How quickly public opinion can change. In the presidential campaign, presumptive Republican nominee John McCain has said he wants to build 45 new nuclear power plants by 2030. (Democratic candidate Barack Obama has not announced a nuclear strategy.)
The increased political interest hasn't quite translated into big bucks, though. Since the '90s, Congress has shown a decent amount of support for nuclear programs at universities; in one year, it appropriated $27 million for departments to build infrastructure and hire junior faculty. But that money has controversially been moved from one agency to another, in part because of conflict with the administration's antiproliferation goals and in part because the powers that be just can't decide what they want to do.
Stable federal support for nuclear is crucial for its development, and the nuclear community has been working to address the concerns of its most ardent detractors. Key issues are waste disposal, security, and the potential for accidents.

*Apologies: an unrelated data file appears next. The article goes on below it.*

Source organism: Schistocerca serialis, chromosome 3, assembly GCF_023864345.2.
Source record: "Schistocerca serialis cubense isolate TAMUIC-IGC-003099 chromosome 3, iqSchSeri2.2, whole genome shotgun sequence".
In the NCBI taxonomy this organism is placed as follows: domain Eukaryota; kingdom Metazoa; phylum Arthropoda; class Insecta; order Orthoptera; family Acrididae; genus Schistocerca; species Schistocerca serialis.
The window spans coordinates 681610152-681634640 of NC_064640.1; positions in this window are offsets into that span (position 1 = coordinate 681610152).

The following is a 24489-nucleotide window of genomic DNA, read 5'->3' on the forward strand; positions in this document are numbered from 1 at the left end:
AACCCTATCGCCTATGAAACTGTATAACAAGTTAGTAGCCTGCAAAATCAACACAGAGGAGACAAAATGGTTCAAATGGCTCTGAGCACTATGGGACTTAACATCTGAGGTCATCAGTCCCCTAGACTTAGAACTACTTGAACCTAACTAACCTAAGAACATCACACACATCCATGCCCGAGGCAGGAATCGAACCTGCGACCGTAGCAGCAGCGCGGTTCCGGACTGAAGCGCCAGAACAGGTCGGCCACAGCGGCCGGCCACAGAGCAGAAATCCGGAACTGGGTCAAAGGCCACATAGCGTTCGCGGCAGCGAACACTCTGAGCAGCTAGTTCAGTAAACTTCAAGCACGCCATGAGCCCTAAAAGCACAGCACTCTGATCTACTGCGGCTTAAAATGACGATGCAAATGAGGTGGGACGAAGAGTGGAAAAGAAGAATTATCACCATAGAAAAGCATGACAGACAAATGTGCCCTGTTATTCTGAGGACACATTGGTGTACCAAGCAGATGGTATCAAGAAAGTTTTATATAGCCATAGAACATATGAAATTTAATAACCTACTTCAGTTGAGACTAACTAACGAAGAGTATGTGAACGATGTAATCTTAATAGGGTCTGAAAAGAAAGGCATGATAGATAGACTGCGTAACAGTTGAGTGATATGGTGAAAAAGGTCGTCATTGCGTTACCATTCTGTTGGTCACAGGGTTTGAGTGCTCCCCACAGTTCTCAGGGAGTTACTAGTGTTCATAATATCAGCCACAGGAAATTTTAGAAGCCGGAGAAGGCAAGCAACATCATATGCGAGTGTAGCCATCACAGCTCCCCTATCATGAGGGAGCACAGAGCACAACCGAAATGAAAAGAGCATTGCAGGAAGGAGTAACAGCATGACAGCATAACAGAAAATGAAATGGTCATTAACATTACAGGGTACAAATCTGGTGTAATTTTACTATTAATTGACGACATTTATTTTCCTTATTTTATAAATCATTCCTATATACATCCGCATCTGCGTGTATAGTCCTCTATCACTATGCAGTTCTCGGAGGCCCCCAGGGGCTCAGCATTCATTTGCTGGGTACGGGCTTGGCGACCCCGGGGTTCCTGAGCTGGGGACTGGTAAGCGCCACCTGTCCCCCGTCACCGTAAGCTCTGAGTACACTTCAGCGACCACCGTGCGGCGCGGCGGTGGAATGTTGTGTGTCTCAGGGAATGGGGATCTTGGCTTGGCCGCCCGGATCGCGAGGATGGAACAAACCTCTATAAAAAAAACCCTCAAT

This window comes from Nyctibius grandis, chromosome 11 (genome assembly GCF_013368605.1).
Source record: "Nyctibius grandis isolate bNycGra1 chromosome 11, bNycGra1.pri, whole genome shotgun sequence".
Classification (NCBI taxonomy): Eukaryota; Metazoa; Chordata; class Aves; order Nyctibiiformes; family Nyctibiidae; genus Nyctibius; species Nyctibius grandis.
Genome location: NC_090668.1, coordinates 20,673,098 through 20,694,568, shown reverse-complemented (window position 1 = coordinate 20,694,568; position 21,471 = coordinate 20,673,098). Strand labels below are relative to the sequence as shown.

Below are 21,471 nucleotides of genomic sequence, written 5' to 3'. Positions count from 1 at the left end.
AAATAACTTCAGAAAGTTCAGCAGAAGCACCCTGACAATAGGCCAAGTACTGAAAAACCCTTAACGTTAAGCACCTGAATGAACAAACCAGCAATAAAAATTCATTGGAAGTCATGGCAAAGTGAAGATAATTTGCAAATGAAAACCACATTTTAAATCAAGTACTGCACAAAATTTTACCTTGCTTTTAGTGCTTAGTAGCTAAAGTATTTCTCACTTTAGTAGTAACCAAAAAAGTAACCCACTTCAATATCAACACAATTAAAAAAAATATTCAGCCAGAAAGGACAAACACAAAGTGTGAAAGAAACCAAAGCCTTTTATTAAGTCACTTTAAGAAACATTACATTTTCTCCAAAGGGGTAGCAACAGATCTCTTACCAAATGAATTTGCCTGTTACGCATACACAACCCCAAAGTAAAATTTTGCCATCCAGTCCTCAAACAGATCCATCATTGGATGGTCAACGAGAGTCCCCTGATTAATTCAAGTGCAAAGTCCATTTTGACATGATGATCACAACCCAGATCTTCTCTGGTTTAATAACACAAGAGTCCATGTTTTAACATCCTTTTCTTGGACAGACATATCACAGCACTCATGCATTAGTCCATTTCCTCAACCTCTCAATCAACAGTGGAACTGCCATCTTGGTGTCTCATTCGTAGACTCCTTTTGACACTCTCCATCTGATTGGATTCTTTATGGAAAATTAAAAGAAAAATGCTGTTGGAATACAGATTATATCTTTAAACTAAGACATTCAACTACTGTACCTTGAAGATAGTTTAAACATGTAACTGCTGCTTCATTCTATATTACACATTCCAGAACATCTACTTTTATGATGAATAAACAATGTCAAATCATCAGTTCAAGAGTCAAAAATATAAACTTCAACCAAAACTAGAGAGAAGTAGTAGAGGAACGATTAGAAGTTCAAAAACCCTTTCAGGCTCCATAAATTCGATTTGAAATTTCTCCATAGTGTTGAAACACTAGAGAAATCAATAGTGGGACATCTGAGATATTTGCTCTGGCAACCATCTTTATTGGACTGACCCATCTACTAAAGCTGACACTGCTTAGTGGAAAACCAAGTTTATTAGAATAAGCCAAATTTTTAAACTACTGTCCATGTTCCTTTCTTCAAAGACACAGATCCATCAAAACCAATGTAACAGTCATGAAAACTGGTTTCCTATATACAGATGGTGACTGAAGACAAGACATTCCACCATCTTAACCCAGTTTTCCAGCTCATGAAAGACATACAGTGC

Even if the American nuclear renaissance isn't fully realized, universities have a role to play in the burgeoning global market for nuclear energy—a force even the U.S. political machine can't stop. The United States still has some of the best training in nuclear safety standards of any country in the world, and foreign students comprise almost 50 percent of the enrollment in some U.S. engineering departments. These international students are expected to return home with some of world's top training. As Bill Martin, the chair of University of Michigan's nuclear engineering department, says, "An accident anywhere means an accident everywhere." With or without clear political and public support, it's a scenario the entire community is working awfully hard to prevent.